Synopses & Reviews
Shaped by a novelist's imagination, Elizabeth Gaskell's admiring portrait of her friend (and author of JANE EYRE) Charlotte Bronte, as well as her descriptions of the people and events that caused Bronte pain or suffering reads much like the life of fictional characters of their early 19th-century time--extreme self-denial, coping with sickness and death and surviving through the strength of religious faith and moral integrity.
In writing about Charlotte Bronte, who became her life-long friend, and whom she greatly admired but whose novels she did not entirely like, Elizabeth Gaskell portrays the struggle of a woman artist for whom she had, until her late marriage, "foreseen the single life".
About the Author
Elizabeth Cleghorn Gaskell was born in London in 1810, but she spent her formative years in Cheshire, Stratford-upon-Avon and the north of England. In 1832 she married the Reverend William Gaskell, who became well known as the minister of the Unitarian Chapel in Manchester’s Cross Street. As well as leading a busy domestic life as minister’s wife and mother of four daughters, she worked among the poor, traveled frequently and wrote. Mary Barton (1848) was her first success.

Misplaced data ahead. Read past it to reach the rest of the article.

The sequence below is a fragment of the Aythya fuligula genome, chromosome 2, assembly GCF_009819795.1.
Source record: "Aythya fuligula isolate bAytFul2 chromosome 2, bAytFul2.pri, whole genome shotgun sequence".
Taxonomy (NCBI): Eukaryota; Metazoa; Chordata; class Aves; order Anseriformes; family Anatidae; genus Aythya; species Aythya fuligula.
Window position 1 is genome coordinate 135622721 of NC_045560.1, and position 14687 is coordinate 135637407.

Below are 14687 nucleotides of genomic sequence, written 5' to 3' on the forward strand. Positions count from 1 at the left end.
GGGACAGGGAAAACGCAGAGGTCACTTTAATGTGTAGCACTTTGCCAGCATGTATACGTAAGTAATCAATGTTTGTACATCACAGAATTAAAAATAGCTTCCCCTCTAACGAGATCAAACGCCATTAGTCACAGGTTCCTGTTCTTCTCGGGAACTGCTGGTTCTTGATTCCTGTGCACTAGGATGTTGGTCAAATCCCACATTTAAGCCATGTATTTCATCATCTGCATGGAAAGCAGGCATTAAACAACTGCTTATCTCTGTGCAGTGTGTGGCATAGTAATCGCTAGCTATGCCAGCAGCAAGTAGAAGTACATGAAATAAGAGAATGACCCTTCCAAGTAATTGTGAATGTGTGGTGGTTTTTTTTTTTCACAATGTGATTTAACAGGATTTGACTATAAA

Two years later she began writing for Dickens’s magazine, Household Words, to which she contributed fiction for the next thirteen years, notably a further industrial novel, North and South (1855). In 1850 she met and secured the friendship of Charlotte Brontë. After Charlotte’s death in March 1855, Patrick Brontë chose his daughter’s friend and fellow-novelist to write The Life of Charlotte Brontë (1857), a probing and sympathetic account, that has attained classic stature. Elizabeth Gaskell’s position as a clergyman’s wife and as a successful writer introduced her to a wide circle of friends, both from the professional world of Manchester and from the larger literary world. Her output was substantial and completely professional. Dickens discovered her resilient strength of character when trying to impose his views on her as editor of Household Words. She proved that she was not to be bullied, even by such a strong-willed man.
Her later works, Sylvia’s Lovers (1863), Cousin Phillis (1864) and Wives and Daughters (1866) reveal that she was continuing to develop her writing in new literary directions. Elizabeth Gaskell died suddenly in November 1865.